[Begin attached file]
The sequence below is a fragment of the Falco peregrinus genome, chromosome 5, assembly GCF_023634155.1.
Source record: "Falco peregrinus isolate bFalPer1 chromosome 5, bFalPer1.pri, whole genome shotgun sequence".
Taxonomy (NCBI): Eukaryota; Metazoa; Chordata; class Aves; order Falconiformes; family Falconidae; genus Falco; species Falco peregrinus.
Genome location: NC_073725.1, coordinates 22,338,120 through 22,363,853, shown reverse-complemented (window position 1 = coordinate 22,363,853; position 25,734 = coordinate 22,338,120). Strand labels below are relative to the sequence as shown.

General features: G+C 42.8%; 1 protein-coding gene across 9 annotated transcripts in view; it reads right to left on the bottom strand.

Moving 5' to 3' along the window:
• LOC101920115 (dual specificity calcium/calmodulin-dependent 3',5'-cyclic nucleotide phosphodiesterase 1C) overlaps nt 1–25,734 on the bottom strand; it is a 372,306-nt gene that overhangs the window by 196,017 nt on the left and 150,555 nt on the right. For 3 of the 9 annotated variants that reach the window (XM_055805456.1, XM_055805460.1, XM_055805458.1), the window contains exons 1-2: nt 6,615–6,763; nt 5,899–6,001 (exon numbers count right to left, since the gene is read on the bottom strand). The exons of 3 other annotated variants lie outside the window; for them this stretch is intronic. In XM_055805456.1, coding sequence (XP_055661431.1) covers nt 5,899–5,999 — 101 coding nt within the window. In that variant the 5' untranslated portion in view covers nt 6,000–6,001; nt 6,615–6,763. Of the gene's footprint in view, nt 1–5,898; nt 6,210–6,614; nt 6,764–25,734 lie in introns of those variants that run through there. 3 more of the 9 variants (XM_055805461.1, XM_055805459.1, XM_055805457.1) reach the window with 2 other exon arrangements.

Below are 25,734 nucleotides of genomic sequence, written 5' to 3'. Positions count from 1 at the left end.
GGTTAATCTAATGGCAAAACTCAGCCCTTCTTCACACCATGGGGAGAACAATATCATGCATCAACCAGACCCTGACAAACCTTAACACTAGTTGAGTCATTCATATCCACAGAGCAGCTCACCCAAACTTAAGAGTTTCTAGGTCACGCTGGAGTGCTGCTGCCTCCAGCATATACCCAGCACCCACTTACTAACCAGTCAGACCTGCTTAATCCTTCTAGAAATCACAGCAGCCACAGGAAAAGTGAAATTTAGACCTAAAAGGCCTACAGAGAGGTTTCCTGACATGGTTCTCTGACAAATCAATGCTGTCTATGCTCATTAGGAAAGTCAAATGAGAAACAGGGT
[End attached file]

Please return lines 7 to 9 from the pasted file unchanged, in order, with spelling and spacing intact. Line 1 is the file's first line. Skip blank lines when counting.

• LOC101920115 (dual specificity calcium/calmodulin-dependent 3',5'-cyclic nucleotide phosphodiesterase 1C) overlaps nt 1–25,734 on the bottom strand; it is a 372,306-nt gene that overhangs the window by 196,017 nt on the left and 150,555 nt on the right. For 3 of the 9 annotated variants that reach the window (XM_055805456.1, XM_055805460.1, XM_055805458.1), the window contains exons 1-2: nt 6,615–6,763; nt 5,899–6,001 (exon numbers count right to left, since the gene is read on the bottom strand). The exons of 3 other annotated variants lie outside the window; for them this stretch is intronic. In XM_055805456.1, coding sequence (XP_055661431.1) covers nt 5,899–5,999 — 101 coding nt within the window. In that variant the 5' untranslated portion in view covers nt 6,000–6,001; nt 6,615–6,763. Of the gene's footprint in view, nt 1–5,898; nt 6,210–6,614; nt 6,764–25,734 lie in introns of those variants that run through there. 3 more of the 9 variants (XM_055805461.1, XM_055805459.1, XM_055805457.1) reach the window with 2 other exon arrangements.

Below are 25,734 nucleotides of genomic sequence, written 5' to 3'. Positions count from 1 at the left end.
GGTTAATCTAATGGCAAAACTCAGCCCTTCTTCACACCATGGGGAGAACAATATCATGCATCAACCAGACCCTGACAAACCTTAACACTAGTTGAGTCATTCATATCCACAGAGCAGCTCACCCAAACTTAAGAGTTTCTAGGTCACGCTGGAGTGCTGCTGCCTCCAGCATATACCCAGCACCCACTTACTAACCAGTCAGACCTGCTTAATCCTTCTAGAAATCACAGCAGCCACAGGAAAAGTGAAATTTAGACCTAAAAGGCCTACAGAGAGGTTTCCTGACATGGTTCTCTGACAAATCAATGCTGTCTATGCTCATTAGGAAAGTCAAATGAGAAACAGGGT